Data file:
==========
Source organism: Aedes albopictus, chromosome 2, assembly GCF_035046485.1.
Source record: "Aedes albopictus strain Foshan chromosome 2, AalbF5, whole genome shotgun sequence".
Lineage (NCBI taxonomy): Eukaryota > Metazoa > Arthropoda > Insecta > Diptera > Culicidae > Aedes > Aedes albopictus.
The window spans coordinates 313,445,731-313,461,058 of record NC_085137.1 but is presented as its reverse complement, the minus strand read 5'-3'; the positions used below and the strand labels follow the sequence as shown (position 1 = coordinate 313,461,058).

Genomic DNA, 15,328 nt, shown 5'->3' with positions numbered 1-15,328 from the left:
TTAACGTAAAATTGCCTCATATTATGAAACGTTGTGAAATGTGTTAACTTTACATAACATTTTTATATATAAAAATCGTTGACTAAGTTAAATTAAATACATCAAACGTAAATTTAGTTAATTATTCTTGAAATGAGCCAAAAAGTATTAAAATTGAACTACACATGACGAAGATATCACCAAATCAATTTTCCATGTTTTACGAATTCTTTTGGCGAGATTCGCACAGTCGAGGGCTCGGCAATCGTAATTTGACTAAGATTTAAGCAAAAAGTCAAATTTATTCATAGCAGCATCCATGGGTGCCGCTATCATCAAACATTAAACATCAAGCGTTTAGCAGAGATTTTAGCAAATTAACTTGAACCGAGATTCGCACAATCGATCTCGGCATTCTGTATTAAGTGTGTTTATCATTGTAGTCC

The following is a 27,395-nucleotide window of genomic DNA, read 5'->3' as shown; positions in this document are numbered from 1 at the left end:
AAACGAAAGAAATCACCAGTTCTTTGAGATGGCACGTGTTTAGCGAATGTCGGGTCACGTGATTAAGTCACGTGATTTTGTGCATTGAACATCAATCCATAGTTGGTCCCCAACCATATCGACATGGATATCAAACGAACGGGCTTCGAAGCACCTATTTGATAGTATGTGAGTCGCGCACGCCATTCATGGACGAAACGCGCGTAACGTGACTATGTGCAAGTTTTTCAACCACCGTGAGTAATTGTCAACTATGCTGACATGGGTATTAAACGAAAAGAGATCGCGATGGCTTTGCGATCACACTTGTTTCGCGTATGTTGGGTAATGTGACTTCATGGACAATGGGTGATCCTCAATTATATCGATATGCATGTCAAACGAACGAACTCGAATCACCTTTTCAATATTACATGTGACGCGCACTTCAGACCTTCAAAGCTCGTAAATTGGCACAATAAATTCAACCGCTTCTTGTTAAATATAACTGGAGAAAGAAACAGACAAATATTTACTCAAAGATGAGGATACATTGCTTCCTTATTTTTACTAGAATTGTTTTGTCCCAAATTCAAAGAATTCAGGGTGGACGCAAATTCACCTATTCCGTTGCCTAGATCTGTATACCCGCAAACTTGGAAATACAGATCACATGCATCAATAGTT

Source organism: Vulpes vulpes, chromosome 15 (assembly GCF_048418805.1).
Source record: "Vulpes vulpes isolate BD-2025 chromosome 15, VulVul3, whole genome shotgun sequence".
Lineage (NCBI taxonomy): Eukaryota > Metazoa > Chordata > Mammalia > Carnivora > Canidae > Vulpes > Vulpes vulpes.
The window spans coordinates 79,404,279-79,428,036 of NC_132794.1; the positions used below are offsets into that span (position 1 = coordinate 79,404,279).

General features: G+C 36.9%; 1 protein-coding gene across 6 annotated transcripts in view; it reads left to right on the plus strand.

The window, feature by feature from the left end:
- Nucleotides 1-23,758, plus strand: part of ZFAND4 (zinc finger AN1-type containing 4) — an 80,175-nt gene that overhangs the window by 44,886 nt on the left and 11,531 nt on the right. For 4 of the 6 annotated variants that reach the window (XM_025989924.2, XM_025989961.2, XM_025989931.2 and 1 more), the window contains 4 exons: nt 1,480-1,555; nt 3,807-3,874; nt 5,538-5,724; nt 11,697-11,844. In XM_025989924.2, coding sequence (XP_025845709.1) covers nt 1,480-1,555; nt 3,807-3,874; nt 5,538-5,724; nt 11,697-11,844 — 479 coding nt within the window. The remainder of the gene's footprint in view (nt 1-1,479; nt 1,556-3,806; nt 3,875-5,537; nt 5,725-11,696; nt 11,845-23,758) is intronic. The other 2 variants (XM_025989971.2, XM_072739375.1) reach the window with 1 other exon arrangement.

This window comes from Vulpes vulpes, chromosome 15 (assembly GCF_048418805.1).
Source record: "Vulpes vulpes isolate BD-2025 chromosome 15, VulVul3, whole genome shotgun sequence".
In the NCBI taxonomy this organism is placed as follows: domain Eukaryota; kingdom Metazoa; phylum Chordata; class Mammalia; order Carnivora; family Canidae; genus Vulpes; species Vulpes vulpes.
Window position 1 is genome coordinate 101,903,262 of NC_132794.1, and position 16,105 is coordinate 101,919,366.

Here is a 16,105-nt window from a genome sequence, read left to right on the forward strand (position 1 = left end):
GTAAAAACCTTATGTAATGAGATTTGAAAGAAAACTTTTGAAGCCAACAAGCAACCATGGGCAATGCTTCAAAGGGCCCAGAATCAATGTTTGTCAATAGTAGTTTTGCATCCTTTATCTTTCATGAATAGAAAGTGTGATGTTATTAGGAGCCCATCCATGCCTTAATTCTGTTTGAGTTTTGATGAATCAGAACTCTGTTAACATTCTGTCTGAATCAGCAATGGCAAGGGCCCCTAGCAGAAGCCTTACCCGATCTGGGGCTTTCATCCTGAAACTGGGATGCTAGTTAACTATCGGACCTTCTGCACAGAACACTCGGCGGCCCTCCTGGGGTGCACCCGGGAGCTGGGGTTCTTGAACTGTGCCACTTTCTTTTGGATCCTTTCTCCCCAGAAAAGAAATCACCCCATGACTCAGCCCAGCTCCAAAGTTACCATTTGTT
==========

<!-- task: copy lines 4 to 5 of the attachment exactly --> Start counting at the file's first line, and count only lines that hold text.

The window spans coordinates 313,445,731-313,461,058 of record NC_085137.1 but is presented as its reverse complement, the minus strand read 5'-3'; the positions used below and the strand labels follow the sequence as shown (position 1 = coordinate 313,461,058).

Genomic DNA, 15,328 nt, shown 5'->3' with positions numbered 1-15,328 from the left: